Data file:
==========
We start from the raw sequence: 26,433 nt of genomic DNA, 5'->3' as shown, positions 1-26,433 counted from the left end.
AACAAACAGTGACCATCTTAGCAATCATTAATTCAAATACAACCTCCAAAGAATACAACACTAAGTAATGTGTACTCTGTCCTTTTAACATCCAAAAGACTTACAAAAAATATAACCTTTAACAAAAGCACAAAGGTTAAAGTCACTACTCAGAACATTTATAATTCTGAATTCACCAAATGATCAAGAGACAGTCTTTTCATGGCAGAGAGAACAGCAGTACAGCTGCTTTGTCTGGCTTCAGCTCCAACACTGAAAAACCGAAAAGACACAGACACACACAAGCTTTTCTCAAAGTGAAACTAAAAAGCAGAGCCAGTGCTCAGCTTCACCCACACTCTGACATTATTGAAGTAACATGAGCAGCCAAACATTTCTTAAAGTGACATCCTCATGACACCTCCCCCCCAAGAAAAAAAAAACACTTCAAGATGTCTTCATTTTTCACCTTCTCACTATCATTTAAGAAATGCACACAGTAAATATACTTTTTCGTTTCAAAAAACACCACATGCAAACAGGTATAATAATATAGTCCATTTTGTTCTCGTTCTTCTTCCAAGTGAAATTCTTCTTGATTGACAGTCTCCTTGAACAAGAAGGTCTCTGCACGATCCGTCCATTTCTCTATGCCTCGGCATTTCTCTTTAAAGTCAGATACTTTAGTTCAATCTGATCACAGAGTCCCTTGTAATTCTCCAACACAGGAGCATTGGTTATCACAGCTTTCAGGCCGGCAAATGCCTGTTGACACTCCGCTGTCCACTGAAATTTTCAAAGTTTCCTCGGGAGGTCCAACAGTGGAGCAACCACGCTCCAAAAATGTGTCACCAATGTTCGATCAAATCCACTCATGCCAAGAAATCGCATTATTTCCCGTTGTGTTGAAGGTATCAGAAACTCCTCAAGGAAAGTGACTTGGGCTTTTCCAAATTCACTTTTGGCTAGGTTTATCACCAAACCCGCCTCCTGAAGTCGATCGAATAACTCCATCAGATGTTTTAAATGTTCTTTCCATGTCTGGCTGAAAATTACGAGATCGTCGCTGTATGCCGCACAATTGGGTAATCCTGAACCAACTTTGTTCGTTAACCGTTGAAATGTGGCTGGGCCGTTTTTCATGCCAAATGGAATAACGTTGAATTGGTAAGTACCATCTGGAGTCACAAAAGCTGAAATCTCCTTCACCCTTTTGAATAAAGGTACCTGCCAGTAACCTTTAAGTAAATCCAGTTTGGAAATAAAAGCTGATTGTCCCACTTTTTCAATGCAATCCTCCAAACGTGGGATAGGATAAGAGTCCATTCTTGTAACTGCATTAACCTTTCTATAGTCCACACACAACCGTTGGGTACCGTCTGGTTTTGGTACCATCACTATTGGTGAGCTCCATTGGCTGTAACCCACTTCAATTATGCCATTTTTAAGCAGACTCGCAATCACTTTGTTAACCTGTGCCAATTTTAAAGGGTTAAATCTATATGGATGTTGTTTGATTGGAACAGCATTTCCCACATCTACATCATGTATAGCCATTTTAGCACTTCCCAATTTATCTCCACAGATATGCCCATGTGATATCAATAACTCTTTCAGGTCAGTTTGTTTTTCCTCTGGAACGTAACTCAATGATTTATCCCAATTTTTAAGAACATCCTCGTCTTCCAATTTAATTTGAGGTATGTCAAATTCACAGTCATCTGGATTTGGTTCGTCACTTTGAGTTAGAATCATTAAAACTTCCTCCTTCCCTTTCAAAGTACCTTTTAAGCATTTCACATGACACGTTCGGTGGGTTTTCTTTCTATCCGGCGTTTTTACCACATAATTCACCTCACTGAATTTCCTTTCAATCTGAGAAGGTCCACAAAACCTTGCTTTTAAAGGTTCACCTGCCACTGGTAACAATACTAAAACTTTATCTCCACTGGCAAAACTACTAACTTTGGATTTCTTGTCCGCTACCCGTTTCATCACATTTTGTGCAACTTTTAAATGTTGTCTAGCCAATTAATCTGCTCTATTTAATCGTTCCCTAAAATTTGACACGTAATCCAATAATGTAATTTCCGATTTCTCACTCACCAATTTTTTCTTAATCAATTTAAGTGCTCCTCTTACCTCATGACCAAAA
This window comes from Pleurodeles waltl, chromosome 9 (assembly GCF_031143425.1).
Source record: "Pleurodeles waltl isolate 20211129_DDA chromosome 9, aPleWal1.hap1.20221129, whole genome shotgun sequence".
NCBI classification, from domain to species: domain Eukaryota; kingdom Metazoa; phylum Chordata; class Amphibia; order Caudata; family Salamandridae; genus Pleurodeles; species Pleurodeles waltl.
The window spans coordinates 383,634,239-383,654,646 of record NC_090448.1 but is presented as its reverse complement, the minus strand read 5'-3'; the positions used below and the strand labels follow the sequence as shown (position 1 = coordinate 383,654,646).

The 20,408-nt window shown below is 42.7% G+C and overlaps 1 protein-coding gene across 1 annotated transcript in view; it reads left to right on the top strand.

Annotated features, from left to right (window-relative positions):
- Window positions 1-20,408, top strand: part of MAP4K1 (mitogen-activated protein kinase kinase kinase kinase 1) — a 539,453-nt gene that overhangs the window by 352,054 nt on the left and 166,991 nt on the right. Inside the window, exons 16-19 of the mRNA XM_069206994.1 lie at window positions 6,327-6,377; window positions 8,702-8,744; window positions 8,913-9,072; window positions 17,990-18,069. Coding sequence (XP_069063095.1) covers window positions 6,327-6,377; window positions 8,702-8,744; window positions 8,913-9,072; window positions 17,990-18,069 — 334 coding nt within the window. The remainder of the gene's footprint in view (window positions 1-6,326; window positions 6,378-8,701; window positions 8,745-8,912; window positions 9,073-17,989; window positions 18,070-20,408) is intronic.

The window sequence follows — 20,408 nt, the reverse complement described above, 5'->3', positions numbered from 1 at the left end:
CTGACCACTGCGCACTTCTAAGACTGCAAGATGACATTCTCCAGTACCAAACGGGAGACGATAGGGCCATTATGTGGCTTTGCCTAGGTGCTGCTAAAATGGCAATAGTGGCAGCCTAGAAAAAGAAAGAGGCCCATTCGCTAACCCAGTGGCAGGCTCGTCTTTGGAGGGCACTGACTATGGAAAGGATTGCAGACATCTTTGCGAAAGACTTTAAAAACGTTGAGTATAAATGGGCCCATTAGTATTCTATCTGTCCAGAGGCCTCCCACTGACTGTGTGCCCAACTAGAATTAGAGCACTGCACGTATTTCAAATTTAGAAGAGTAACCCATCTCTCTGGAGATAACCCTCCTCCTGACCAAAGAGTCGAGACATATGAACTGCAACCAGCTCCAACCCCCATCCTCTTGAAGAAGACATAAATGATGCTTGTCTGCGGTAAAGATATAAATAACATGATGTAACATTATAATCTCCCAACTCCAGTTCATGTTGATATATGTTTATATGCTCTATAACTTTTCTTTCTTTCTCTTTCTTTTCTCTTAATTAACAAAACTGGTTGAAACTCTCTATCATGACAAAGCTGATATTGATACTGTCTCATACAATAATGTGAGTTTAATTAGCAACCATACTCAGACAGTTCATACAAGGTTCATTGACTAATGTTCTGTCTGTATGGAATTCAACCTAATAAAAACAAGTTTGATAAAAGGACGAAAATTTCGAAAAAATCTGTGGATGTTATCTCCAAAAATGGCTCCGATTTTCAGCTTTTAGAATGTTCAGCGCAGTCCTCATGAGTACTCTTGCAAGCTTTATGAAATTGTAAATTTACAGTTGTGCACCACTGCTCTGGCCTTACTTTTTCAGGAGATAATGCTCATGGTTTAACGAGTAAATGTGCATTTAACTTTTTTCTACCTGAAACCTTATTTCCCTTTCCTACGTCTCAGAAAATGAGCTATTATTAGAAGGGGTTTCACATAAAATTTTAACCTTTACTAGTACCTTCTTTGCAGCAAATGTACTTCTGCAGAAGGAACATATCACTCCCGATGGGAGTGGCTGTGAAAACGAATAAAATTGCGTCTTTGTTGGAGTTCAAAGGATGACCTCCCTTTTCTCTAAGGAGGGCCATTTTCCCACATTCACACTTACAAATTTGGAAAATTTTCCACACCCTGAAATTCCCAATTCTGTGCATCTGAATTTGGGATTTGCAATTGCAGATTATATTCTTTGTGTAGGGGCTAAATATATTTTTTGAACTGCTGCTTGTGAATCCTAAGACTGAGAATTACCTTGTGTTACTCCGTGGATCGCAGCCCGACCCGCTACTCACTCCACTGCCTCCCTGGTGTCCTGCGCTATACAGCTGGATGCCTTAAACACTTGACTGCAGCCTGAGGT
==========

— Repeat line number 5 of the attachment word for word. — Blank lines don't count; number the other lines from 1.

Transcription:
NCBI classification, from domain to species: domain Eukaryota; kingdom Metazoa; phylum Chordata; class Amphibia; order Caudata; family Salamandridae; genus Pleurodeles; species Pleurodeles waltl.